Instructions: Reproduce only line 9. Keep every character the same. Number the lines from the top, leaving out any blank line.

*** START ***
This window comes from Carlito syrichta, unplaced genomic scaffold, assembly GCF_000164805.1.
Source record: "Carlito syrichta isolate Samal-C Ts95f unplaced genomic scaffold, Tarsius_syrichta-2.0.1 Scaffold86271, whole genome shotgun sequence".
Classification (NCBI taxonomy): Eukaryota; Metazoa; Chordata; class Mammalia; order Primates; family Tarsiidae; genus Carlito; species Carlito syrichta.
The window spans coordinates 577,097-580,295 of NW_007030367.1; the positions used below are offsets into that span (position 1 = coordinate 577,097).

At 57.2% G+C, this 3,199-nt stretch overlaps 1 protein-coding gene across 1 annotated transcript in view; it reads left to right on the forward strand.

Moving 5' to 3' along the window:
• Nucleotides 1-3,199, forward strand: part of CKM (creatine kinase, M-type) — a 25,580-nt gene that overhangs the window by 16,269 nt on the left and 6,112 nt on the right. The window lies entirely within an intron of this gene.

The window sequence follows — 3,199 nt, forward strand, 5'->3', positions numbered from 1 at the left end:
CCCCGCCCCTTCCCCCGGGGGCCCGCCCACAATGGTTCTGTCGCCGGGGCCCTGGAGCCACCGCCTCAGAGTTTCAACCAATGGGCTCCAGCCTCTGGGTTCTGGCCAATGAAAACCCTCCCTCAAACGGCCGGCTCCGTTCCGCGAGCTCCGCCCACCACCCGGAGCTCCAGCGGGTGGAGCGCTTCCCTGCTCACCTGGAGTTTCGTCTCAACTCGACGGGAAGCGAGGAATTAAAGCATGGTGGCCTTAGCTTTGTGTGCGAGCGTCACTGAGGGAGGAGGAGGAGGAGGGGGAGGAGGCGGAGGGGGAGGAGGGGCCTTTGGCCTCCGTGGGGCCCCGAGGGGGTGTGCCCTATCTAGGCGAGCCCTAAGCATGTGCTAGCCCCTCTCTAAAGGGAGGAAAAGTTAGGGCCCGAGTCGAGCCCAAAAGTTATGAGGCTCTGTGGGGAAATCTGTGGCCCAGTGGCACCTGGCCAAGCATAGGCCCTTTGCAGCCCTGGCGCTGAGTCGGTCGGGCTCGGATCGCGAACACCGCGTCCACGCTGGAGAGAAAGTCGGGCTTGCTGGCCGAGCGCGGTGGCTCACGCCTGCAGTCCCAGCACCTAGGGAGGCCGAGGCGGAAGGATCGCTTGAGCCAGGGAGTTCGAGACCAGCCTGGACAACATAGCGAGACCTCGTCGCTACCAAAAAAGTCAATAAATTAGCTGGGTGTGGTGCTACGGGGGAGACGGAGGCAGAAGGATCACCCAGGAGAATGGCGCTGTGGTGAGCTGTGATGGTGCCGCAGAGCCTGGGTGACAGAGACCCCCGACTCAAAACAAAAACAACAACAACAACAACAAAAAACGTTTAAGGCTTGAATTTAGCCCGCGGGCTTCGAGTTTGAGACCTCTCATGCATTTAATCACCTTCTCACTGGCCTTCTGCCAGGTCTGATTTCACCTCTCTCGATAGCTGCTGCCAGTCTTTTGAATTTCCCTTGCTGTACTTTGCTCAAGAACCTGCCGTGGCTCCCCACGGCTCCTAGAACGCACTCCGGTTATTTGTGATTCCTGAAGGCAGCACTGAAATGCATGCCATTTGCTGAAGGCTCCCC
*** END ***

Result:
CCCCGCCCCTTCCCCCGGGGGCCCGCCCACAATGGTTCTGTCGCCGGGGCCCTGGAGCCACCGCCTCAGAGTTTCAACCAATGGGCTCCAGCCTCTGGGTTCTGGCCAATGAAAACCCTCCCTCAAACGGCCGGCTCCGTTCCGCGAGCTCCGCCCACCACCCGGAGCTCCAGCGGGTGGAGCGCTTCCCTGCTCACCTGGAGTTTCGTCTCAACTCGACGGGAAGCGAGGAATTAAAGCATGGTGGCCTTAGCTTTGTGTGCGAGCGTCACTGAGGGAGGAGGAGGAGGAGGGGGAGGAGGCGGAGGGGGAGGAGGGGCCTTTGGCCTCCGTGGGGCCCCGAGGGGGTGTGCCCTATCTAGGCGAGCCCTAAGCATGTGCTAGCCCCTCTCTAAAGGGAGGAAAAGTTAGGGCCCGAGTCGAGCCCAAAAGTTATGAGGCTCTGTGGGGAAATCTGTGGCCCAGTGGCACCTGGCCAAGCATAGGCCCTTTGCAGCCCTGGCGCTGAGTCGGTCGGGCTCGGATCGCGAACACCGCGTCCACGCTGGAGAGAAAGTCGGGCTTGCTGGCCGAGCGCGGTGGCTCACGCCTGCAGTCCCAGCACCTAGGGAGGCCGAGGCGGAAGGATCGCTTGAGCCAGGGAGTTCGAGACCAGCCTGGACAACATAGCGAGACCTCGTCGCTACCAAAAAAGTCAATAAATTAGCTGGGTGTGGTGCTACGGGGGAGACGGAGGCAGAAGGATCACCCAGGAGAATGGCGCTGTGGTGAGCTGTGATGGTGCCGCAGAGCCTGGGTGACAGAGACCCCCGACTCAAAACAAAAACAACAACAACAACAACAAAAAACGTTTAAGGCTTGAATTTAGCCCGCGGGCTTCGAGTTTGAGACCTCTCATGCATTTAATCACCTTCTCACTGGCCTTCTGCCAGGTCTGATTTCACCTCTCTCGATAGCTGCTGCCAGTCTTTTGAATTTCCCTTGCTGTACTTTGCTCAAGAACCTGCCGTGGCTCCCCACGGCTCCTAGAACGCACTCCGGTTATTTGTGATTCCTGAAGGCAGCACTGAAATGCATGCCATTTGCTGAAGGCTCCCC